March 2012

I deserve to be paid!” seems to be the battle cry of the blogger these days.

As a blogger who likes to be paid, I certainly understand this feeling. I’ve worked hard to cultivate an engaged online following, poured many late nights into developing content, and navigated the world of social media. All these things certainly have value for prospective brands.

So what happens when a brand offers you an opportunity that doesn’t involve compensation? My advice, don’t write them off just yet. Here are some questions you should ask yourself.

  1. Is this a brand I would like to work with more? Money aside, is this a brand I’ve written about in the past? Do I use their products? Support their mission? I’ve been able to build some fantastic relationships with brands I care about because I didn’t say “no” when there was no money upfront.
  2. Is there value they can offer me besides a check? One brand I’ve worked with has made it clear that they cannot pay me. What they did do is put me on the home page of their website as well as give me regular Facebook promotion. When I began to dig into my Google Analytics, I realized that they were sending me quality, low bounce-rate traffic. If I consider what I would’ve had to pay for such an ad space, this barter relationship begins to make a lot of sense to me.
  3. Is there potential for this relationship to become profitable later? I recently was approached by a large brand about an offline promotional event. At first, I balked at what they were offering to pay me. It was low. But I began to consider how much I would love to work with this brand in the future, the value of the high-level contacts I could make through this opportunity, and ultimately decided to accept their offer. I did counter for more money, but when none was offered, I decided it wasn’t worth losing the relationship over $100.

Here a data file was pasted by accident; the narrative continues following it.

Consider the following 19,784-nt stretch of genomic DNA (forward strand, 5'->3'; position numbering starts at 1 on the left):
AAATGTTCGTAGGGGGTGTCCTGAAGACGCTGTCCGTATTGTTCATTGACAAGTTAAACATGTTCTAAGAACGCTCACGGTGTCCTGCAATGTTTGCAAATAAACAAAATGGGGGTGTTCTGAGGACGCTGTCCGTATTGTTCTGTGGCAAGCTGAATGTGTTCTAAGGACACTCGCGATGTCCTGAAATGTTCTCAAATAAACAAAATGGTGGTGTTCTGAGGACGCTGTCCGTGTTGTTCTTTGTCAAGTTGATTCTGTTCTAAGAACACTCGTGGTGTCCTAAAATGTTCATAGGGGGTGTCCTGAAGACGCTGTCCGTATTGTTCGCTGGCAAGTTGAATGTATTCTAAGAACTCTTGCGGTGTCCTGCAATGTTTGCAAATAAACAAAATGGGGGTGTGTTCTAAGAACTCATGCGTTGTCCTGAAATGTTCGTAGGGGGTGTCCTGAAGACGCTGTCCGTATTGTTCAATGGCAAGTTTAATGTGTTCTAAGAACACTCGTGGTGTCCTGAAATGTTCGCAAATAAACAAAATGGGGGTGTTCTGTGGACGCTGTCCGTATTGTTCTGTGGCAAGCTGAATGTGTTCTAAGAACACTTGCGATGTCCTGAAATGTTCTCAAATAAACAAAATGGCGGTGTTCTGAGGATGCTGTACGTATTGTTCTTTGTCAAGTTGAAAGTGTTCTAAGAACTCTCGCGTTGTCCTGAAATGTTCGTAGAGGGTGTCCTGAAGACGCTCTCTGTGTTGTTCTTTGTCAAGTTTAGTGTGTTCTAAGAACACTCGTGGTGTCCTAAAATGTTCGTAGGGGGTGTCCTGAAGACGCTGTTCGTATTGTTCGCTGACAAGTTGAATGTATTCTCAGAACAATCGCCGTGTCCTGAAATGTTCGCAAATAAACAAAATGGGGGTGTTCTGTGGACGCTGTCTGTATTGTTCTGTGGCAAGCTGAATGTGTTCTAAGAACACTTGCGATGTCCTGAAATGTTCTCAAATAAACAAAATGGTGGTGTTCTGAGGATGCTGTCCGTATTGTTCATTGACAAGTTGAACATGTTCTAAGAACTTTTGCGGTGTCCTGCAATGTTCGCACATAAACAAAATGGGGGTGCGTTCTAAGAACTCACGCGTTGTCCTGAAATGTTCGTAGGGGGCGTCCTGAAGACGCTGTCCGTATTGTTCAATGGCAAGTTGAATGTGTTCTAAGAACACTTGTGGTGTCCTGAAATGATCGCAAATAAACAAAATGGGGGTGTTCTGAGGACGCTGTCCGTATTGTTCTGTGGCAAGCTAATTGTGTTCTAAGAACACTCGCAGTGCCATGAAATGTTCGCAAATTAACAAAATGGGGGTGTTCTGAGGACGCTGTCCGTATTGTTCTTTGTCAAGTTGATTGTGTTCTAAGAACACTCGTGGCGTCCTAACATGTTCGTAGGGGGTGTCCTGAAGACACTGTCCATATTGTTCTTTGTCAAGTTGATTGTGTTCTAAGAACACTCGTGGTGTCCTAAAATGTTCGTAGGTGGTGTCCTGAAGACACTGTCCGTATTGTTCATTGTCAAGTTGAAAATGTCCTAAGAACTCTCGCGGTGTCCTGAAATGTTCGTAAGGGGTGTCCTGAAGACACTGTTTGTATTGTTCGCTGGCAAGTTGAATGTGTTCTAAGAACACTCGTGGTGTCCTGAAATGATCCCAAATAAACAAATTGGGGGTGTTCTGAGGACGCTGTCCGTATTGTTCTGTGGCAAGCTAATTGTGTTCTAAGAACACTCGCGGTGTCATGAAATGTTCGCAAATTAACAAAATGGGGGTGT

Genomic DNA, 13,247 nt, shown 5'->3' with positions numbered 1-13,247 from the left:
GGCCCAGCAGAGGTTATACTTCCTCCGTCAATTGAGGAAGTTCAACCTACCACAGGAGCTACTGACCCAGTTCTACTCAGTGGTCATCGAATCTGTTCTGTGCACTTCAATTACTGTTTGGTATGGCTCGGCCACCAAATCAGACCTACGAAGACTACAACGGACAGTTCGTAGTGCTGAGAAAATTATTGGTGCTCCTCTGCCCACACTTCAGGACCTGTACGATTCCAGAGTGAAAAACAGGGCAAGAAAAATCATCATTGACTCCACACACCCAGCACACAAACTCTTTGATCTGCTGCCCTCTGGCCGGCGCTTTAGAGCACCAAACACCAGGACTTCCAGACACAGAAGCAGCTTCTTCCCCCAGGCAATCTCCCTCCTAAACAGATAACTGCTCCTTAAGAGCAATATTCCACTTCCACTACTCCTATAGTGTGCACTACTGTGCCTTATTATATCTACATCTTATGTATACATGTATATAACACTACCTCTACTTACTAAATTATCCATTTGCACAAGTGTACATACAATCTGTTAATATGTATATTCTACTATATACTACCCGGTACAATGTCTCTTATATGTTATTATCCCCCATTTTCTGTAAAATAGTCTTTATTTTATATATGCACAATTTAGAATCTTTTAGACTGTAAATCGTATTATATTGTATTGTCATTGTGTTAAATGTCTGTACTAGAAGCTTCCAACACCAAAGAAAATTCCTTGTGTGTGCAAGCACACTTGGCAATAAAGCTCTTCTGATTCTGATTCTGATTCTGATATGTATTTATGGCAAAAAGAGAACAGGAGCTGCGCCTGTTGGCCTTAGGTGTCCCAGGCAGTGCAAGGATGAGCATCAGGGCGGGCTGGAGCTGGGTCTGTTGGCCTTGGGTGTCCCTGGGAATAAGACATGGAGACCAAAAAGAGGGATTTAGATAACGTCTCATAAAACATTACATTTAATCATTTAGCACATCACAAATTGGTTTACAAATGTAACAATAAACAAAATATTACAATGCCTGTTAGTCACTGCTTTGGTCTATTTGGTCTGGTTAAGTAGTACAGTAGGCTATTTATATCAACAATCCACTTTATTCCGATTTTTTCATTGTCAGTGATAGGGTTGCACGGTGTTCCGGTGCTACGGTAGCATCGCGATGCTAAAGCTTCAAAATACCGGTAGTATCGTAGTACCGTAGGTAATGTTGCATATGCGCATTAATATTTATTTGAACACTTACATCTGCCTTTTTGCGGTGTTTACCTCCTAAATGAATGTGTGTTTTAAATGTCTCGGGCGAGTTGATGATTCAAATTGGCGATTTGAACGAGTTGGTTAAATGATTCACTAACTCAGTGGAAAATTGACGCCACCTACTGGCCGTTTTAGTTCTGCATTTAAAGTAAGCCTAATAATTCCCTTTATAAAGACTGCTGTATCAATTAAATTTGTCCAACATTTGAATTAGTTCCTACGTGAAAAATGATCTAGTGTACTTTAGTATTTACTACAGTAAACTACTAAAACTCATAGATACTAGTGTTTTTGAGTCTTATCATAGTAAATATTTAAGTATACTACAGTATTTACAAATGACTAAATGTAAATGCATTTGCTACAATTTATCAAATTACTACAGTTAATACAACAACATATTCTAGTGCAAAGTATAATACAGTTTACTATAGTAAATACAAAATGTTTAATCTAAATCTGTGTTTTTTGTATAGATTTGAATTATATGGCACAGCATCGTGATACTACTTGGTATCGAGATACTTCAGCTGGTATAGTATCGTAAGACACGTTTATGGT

4. Is there a way I can leverage this opportunity in a different way? So that brand won’t/can’t pay you. That doesn’t mean the opportunity can’t pay off in the end! A couple of years ago, I was asked to speak for free at an event. I turned it down, because I felt I should be paid. Another blogger took the opportunity, where she proceeded to promote a perfectly tied-in affiliate offer (with the approval of the event host). She ended up making a very pretty penny. Much more than the meager speaking fee I’d asked for. If you feel an opportunity is mostly a good fit (minus the compensation), consider other ways you could use it to your advantage.
  5. Do I like this opportunity? When you take money out of the equation, are you left with a good opportunity? Last year, I was offered a trip to meet with a brand. I saw it as a very generous gesture. It was a lovely chance to get away, meet some key contacts in the company, and chat about future promotions. I’ve also accepted reviews that paid nothing other than a fabulous product that, after a trial run, I was able to keep. The goal for me is always this: using these opportunities to build content and grow my site. If the opportunity does this for you, don’t turn it down.

Given this, you’d think I say yes to all the pitches I receive in my inbox. On the contrary! I say “no” far more than I say “yes.” But don’t become so jaded by all the bad “work for free” pitches that you miss the ones that might actual benefit you in the long run.

 Angela Russell is the founder of The Coupon Project, a Seattle/Tacoma-based blog featuring smart shopping advice and out-of-the-box commentary on frugality.

Visit her online at www.TheCouponProject.com and www.AngelaRussellWrites.com.

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